House prices have soared across Australia this year. Interest rates are low, market sentiment is high, people are spending less because of COVID-19 and a lot of these savings are finding their way into the property market. So, with home affordability becoming a major concern for our younger generations, should they commit to a mortgage and buy or continue to rent? The good news is that renting doesn’t mean you can’t own property as well. Let’s compare the options.

Buying

Owning your own home brings intangible benefits, such as a sense of stability, belonging to a community, and pride of ownership. At the other end of the spectrum, the overall cost of home ownership tends to be higher than renting. So, here are the pros and cons of buying your own home.

Pros:

  • It offers you security and freedom – Purchasing a home gives you peace of mind because you are not at risk of being evicted by a landlord. You also have the freedom to renovate and design your home as you wish.
  • House price appreciation over time – Owning an asset that will appreciate in price over time is desirable.
  • Being able to use the equity in your home – Provided that the value of your house is increasing, your equity will also increase as you pay off your loan. You may then be able to use the equity to invest in other assets – such as another investment property.

Cons:

  • You’ll be paying interest – the interest and fees you pay over the life of a loan can be significant and are not tax deductible. So in effect you could be paying twice the cost of your home after the interest expense is factored in.
  • There are opportunity costs — the cost of having your money locked up in real estate when it could have been used or invested elsewhere. If you opt for a life of renting, you’ll be able to use the money you’d have saved for a deposit and mortgage payments into something else, such as travel.
  • Ownership costs are more than just a deposit and loan repayments – There are significant transaction costs when it comes to buying and selling your property, there are additional costs such as agents fees and advertising. And about 6% of the purchase cost is spent on stamp duty, government fees, conveyancing costs, loan establishment fees.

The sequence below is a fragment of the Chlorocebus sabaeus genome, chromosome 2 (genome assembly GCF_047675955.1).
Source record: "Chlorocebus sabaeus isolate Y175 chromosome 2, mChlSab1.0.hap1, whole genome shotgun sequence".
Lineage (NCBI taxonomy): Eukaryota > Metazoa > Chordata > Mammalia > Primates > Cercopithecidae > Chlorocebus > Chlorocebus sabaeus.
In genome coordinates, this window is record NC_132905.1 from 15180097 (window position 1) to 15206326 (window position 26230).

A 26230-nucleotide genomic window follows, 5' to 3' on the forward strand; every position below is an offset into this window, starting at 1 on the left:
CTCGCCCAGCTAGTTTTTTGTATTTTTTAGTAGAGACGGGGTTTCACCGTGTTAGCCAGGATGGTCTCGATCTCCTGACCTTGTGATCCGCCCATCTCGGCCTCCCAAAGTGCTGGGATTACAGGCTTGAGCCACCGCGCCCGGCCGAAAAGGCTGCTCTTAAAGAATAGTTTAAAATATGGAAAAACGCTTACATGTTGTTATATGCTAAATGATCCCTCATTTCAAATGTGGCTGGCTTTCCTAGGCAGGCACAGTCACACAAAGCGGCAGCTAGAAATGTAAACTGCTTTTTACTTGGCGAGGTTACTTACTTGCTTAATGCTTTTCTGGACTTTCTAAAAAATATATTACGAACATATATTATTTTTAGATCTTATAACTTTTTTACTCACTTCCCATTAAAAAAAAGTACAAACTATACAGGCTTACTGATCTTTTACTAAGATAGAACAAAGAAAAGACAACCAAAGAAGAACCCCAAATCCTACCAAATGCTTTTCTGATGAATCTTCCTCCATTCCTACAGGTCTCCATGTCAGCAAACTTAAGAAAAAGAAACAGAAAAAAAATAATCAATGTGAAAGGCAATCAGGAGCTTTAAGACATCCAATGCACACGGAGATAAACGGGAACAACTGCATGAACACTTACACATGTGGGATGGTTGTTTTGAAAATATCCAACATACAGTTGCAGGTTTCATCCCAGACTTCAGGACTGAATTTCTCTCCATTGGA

Rentvesting

Contrary to popular belief renting doesn’t mean you can’t have any exposure to the property market. The word ‘Rentvestor’ has started to become a common term in the property industry. A Rentvestor is simply someone that rents in their dream suburb and invests somewhere they can make the best returns.

So, here are the pros and cons of rentvesting.

Pros:

  • Living where you want to live – one of the massive benefits of renting is renting in a suburb that you want to live in.
  • Affordability – depending on your rent and the area you live; it is typically cheaper than mortgage repayments. Also, if you share a place with a housemate, you can split the rent, making it more affordable to rent rather than buy a home.
  • Investing – frees up cashflow which you could use for investments. You could use the spare cashflow to fund a portfolio of investment properties. In addition, the rent and tax savings from the investment property make it significantly cheaper to hold each property meaning you can control a much larger portfolio for the same outlay. For many investors in the current environment, it costs nothing at all to hold a property portfolio.

Cons:

  • Ownership – not owning the property can be a downfall as you don’t have a say if the landlord increases the rent or asks you to vacate the property.
  • Losing FHOG – if you’re a first home buyer, buying an investment property will lose you access to the First Home Owners Grant.
  • Capital gains tax – investments are subject to capital gains tax should you sell – unlike an owner-occupied residence where CGT does not apply. However, you will get a 50% concession on your CGT if you hold the property for longer than a year.

There is no right or wrong way of going about your property journey. If you want to learn a little bit more about this topic, click here.